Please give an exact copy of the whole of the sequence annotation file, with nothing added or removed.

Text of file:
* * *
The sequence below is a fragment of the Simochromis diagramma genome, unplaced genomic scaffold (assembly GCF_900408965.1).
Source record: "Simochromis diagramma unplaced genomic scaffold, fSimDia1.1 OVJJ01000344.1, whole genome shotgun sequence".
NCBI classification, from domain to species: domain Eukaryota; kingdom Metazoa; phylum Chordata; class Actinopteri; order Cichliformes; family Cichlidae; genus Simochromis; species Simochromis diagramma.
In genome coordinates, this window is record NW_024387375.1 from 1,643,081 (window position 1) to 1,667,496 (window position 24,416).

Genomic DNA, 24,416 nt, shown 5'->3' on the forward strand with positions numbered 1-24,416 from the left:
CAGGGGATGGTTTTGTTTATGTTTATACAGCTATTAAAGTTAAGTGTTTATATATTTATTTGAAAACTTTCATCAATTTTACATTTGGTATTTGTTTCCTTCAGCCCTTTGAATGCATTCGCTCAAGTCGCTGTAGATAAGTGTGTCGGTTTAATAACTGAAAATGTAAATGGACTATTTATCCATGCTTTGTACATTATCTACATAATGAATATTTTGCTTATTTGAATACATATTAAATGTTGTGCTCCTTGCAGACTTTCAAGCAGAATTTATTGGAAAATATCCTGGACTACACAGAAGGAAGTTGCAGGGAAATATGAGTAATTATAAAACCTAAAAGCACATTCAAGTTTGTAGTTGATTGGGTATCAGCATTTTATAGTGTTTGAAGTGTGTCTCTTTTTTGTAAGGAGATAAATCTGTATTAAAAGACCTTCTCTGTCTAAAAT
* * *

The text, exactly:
The sequence below is a fragment of the Simochromis diagramma genome, unplaced genomic scaffold (assembly GCF_900408965.1).
Source record: "Simochromis diagramma unplaced genomic scaffold, fSimDia1.1 OVJJ01000344.1, whole genome shotgun sequence".
NCBI classification, from domain to species: domain Eukaryota; kingdom Metazoa; phylum Chordata; class Actinopteri; order Cichliformes; family Cichlidae; genus Simochromis; species Simochromis diagramma.
In genome coordinates, this window is record NW_024387375.1 from 1,643,081 (window position 1) to 1,667,496 (window position 24,416).

Genomic DNA, 24,416 nt, shown 5'->3' on the forward strand with positions numbered 1-24,416 from the left:
CAGGGGATGGTTTTGTTTATGTTTATACAGCTATTAAAGTTAAGTGTTTATATATTTATTTGAAAACTTTCATCAATTTTACATTTGGTATTTGTTTCCTTCAGCCCTTTGAATGCATTCGCTCAAGTCGCTGTAGATAAGTGTGTCGGTTTAATAACTGAAAATGTAAATGGACTATTTATCCATGCTTTGTACATTATCTACATAATGAATATTTTGCTTATTTGAATACATATTAAATGTTGTGCTCCTTGCAGACTTTCAAGCAGAATTTATTGGAAAATATCCTGGACTACACAGAAGGAAGTTGCAGGGAAATATGAGTAATTATAAAACCTAAAAGCACATTCAAGTTTGTAGTTGATTGGGTATCAGCATTTTATAGTGTTTGAAGTGTGTCTCTTTTTTGTAAGGAGATAAATCTGTATTAAAAGACCTTCTCTGTCTAAAAT